Nearly all the boxes you’d want checked for an underdog apply to Canelo Alvarez’s Saturday night opponent at Madison Square Garden.
Michael Fielding goes by the nickname “Rocky”, a nickname he picked up when a friend said the then-10-pound baby looked like a rock.
He qualified for this high-profile U.S. debut by capturing the World Boxing Assn.’s secondary super-middleweight belt in surprising fashion by technical knockout over Tyron Zeuge in Germany this July.
Since his win, Fielding has trained for the Alvarez fight by running through the streets of his hometown in Liverpool, England, cheered on by neighbors who’ve known him since he was a child.
Saturday night, Fielding (27-1, 15 knockouts) hopes to keep the surprises coming against middleweight champion Alvarez (50-1-2, 34 KOs) who is seeking to become the ninth Mexican fighter to win a world title in a third weight class.
“Everything about it is a big challenge and I look forward to it all,” Fielding said. “I’m fighting one of the best pound-for-pound boxers here at Madison Square Garden.
“No one gave me a chance to win in Germany except my family, but I went there and won a world title. I proved myself. That’s all I need to do now. That’s all I need to bring to this fight. When they don’t give me a chance, I look forward to it.”
The Westgate Race and Sports Book in Las Vegas lists Fielding, 31, as a 9-to-1 underdog, and Alvarez is favored to end the fight by knockout before the middle of the seventh round.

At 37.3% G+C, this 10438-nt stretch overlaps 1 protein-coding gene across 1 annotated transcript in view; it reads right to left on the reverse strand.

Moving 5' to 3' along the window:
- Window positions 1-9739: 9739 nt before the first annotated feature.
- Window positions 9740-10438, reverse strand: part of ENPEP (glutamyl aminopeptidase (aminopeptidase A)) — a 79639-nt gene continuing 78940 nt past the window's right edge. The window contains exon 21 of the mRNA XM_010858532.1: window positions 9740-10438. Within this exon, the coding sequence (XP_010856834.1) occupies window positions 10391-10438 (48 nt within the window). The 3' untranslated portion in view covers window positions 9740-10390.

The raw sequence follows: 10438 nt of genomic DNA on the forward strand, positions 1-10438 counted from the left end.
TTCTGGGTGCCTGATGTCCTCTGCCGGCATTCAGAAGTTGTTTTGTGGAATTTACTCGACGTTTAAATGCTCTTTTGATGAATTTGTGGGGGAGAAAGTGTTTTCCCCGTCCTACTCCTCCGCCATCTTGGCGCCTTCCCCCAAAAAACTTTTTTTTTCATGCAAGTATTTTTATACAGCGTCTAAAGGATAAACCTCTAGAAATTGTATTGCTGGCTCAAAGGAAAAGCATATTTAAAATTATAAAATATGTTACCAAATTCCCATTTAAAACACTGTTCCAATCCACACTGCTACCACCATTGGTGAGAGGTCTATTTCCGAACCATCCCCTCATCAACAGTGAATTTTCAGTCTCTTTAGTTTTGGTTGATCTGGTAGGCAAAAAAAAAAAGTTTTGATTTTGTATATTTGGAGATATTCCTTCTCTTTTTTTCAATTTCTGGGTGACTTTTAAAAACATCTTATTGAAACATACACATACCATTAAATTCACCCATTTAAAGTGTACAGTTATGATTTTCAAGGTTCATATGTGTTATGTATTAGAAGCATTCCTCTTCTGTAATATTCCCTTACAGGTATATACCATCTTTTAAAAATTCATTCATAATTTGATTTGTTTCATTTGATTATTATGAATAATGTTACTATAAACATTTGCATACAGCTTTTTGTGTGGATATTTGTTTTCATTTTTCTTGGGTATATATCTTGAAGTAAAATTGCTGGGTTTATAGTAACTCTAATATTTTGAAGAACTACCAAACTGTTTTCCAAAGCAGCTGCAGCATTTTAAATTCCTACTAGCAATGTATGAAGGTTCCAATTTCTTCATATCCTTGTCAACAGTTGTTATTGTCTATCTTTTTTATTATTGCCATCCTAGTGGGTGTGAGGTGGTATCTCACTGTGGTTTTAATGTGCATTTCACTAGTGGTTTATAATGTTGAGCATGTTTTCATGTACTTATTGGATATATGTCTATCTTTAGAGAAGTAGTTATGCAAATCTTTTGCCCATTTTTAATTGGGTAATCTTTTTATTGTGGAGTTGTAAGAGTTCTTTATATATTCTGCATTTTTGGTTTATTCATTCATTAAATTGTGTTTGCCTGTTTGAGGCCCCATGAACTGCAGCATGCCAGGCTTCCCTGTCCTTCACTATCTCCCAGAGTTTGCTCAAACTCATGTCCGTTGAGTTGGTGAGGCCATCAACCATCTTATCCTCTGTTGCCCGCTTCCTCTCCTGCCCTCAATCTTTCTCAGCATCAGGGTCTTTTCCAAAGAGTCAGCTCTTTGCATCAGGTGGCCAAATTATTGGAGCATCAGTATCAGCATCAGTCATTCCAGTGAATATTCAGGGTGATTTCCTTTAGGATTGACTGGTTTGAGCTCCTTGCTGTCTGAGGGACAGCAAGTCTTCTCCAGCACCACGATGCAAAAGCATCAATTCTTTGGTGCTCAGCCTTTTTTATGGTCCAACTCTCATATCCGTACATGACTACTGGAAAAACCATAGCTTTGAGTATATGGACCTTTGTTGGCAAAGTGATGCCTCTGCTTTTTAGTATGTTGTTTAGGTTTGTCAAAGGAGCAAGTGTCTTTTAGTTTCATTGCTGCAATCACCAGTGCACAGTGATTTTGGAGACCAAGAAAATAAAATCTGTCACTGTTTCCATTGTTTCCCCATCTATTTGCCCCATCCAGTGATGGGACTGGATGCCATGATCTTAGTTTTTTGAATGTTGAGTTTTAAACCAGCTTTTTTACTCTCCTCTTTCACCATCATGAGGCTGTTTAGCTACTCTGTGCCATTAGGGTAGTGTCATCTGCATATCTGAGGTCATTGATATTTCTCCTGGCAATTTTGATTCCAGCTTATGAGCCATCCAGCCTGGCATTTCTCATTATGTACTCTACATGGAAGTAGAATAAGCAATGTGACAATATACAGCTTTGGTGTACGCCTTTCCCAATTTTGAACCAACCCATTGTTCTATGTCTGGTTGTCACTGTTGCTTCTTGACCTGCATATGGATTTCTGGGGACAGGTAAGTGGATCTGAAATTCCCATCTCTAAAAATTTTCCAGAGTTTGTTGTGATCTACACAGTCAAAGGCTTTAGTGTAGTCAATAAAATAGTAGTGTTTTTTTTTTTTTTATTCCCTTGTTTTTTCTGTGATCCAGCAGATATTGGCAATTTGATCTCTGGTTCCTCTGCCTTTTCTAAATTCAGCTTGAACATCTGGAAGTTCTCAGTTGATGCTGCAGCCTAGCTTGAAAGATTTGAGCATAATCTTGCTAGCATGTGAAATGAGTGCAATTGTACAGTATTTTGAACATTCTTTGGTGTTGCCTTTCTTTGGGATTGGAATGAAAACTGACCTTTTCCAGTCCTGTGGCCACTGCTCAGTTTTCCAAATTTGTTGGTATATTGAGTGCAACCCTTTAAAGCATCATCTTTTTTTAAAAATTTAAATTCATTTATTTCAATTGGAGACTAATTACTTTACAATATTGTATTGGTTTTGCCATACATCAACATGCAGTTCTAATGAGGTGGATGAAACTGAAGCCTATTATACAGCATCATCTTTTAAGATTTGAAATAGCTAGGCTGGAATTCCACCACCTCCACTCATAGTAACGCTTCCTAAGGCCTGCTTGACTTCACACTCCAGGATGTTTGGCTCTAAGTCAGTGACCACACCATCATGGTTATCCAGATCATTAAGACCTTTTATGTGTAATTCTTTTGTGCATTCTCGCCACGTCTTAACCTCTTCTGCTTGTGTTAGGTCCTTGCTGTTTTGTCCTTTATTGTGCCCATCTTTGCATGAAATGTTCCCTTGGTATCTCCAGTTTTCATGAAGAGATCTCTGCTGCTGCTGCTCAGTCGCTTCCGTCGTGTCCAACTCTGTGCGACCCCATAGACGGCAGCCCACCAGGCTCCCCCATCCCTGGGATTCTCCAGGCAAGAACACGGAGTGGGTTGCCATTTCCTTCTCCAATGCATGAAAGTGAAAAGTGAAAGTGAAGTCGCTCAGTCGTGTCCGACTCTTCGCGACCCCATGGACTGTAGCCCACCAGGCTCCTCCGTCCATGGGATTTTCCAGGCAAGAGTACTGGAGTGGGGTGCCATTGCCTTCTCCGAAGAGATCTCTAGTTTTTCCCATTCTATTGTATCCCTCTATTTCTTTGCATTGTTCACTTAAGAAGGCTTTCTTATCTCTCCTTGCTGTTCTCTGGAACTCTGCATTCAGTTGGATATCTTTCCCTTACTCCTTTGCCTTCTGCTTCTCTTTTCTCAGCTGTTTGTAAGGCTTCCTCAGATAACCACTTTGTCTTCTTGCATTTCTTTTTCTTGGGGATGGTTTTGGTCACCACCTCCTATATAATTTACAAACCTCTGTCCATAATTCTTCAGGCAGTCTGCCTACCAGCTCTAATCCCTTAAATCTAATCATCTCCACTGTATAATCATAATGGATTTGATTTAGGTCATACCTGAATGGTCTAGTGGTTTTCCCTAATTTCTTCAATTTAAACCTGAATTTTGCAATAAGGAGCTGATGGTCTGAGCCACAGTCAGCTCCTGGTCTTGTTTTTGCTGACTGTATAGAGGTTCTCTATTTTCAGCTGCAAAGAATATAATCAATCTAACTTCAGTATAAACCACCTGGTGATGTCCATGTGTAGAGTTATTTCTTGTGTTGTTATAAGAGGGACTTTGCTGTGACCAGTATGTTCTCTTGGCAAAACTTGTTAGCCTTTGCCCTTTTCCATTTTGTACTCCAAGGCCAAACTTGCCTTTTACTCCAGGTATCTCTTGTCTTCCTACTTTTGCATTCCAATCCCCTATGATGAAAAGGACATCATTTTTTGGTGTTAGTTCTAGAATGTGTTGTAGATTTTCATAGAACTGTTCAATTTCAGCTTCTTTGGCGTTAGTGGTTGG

“I’m not selling this fight as the toughest fight for Canelo, but I’m not selling this as the easiest fight for Canelo either. It’s a challenge,” Alvarez promoter Oscar De La Hoya said.
Fielding, at 6-foot-1, has five inches on Alvarez, and the Brit’s 75-inch reach is 4 ½ longer than Alvarez’s.
“I’ve got to use everything I’ve got to the best I can,” Fielding said.
De La Hoya, after watching the taller Julio Cesar Chavez Jr. blow his chance to exert a size advantage in his 2017 fight against Alvarez, thinks Fielding will need to use his height and reach to pull off the upset.
“If I was Rocky, why would I fight him on the inside? Canelo has to be the aggressor,’ De La Hoya said. “Canelo has to cut off the ring and press the action.”
Despite Alvarez being a clear favorite, there are still some lingering doubts about the Mexican champion’s return to the ring.
Is Alvarez fighting too soon after the defining bout of his career, the Sept. 15 majority decision victory over Gennady Golovkin? The fighter and De La Hoya say no, vowing that increased activity is good for a fighter.
Has he paid too much attention to his new 11-fight, $365-million deal with the streaming service DAZN?
“This is dangerous for Canelo when you consider it’s the chance of Rocky’s lifetime. He has everything to gain,” Golden Boy President Eric Gomez said, “and nothing to lose.”
Being raised in tough Liverpool, Fielding has developed friendships with gritty fighters such as recently retired cruiserweight Tony Bellew and UFC fighter Darren Till.
“We don’t back down from anybody. We’ll fight anyone, and give it our all,” Fielding said.